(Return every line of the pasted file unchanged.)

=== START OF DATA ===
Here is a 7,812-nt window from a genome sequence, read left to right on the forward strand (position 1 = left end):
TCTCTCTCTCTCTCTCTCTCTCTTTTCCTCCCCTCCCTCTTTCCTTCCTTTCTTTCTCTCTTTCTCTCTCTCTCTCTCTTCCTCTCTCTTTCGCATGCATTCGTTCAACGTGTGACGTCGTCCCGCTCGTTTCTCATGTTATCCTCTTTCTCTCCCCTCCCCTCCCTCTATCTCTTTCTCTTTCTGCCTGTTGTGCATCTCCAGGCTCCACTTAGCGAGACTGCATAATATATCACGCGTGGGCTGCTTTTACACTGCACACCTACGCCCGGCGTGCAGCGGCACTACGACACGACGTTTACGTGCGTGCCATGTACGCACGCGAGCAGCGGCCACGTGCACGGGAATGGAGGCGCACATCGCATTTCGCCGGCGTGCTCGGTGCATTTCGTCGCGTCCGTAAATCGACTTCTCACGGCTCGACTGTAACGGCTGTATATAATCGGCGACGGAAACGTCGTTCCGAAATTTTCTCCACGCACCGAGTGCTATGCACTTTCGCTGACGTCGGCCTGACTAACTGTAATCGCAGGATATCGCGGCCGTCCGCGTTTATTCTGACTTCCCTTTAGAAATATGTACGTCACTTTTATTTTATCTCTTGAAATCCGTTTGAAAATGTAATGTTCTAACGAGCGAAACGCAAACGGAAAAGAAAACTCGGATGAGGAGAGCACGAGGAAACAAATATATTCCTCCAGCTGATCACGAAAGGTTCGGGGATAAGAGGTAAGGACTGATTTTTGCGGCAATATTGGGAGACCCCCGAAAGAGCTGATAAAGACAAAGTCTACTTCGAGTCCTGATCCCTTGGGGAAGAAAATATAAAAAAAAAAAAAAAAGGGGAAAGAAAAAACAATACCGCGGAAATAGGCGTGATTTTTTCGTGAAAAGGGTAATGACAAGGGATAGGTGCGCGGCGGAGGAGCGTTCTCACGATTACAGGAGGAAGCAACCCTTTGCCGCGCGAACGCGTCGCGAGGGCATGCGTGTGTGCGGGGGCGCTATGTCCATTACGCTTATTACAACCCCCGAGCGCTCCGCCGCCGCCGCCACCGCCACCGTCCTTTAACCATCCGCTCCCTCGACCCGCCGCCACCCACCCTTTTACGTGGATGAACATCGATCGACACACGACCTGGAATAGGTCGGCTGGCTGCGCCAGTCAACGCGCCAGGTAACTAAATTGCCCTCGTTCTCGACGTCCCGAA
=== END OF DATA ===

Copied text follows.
Here is a 7,812-nt window from a genome sequence, read left to right on the forward strand (position 1 = left end):
TCTCTCTCTCTCTCTCTCTCTCTTTTCCTCCCCTCCCTCTTTCCTTCCTTTCTTTCTCTCTTTCTCTCTCTCTCTCTCTTCCTCTCTCTTTCGCATGCATTCGTTCAACGTGTGACGTCGTCCCGCTCGTTTCTCATGTTATCCTCTTTCTCTCCCCTCCCCTCCCTCTATCTCTTTCTCTTTCTGCCTGTTGTGCATCTCCAGGCTCCACTTAGCGAGACTGCATAATATATCACGCGTGGGCTGCTTTTACACTGCACACCTACGCCCGGCGTGCAGCGGCACTACGACACGACGTTTACGTGCGTGCCATGTACGCACGCGAGCAGCGGCCACGTGCACGGGAATGGAGGCGCACATCGCATTTCGCCGGCGTGCTCGGTGCATTTCGTCGCGTCCGTAAATCGACTTCTCACGGCTCGACTGTAACGGCTGTATATAATCGGCGACGGAAACGTCGTTCCGAAATTTTCTCCACGCACCGAGTGCTATGCACTTTCGCTGACGTCGGCCTGACTAACTGTAATCGCAGGATATCGCGGCCGTCCGCGTTTATTCTGACTTCCCTTTAGAAATATGTACGTCACTTTTATTTTATCTCTTGAAATCCGTTTGAAAATGTAATGTTCTAACGAGCGAAACGCAAACGGAAAAGAAAACTCGGATGAGGAGAGCACGAGGAAACAAATATATTCCTCCAGCTGATCACGAAAGGTTCGGGGATAAGAGGTAAGGACTGATTTTTGCGGCAATATTGGGAGACCCCCGAAAGAGCTGATAAAGACAAAGTCTACTTCGAGTCCTGATCCCTTGGGGAAGAAAATATAAAAAAAAAAAAAAAAGGGGAAAGAAAAAACAATACCGCGGAAATAGGCGTGATTTTTTCGTGAAAAGGGTAATGACAAGGGATAGGTGCGCGGCGGAGGAGCGTTCTCACGATTACAGGAGGAAGCAACCCTTTGCCGCGCGAACGCGTCGCGAGGGCATGCGTGTGTGCGGGGGCGCTATGTCCATTACGCTTATTACAACCCCCGAGCGCTCCGCCGCCGCCGCCACCGCCACCGTCCTTTAACCATCCGCTCCCTCGACCCGCCGCCACCCACCCTTTTACGTGGATGAACATCGATCGACACACGACCTGGAATAGGTCGGCTGGCTGCGCCAGTCAACGCGCCAGGTAACTAAATTGCCCTCGTTCTCGACGTCCCGAA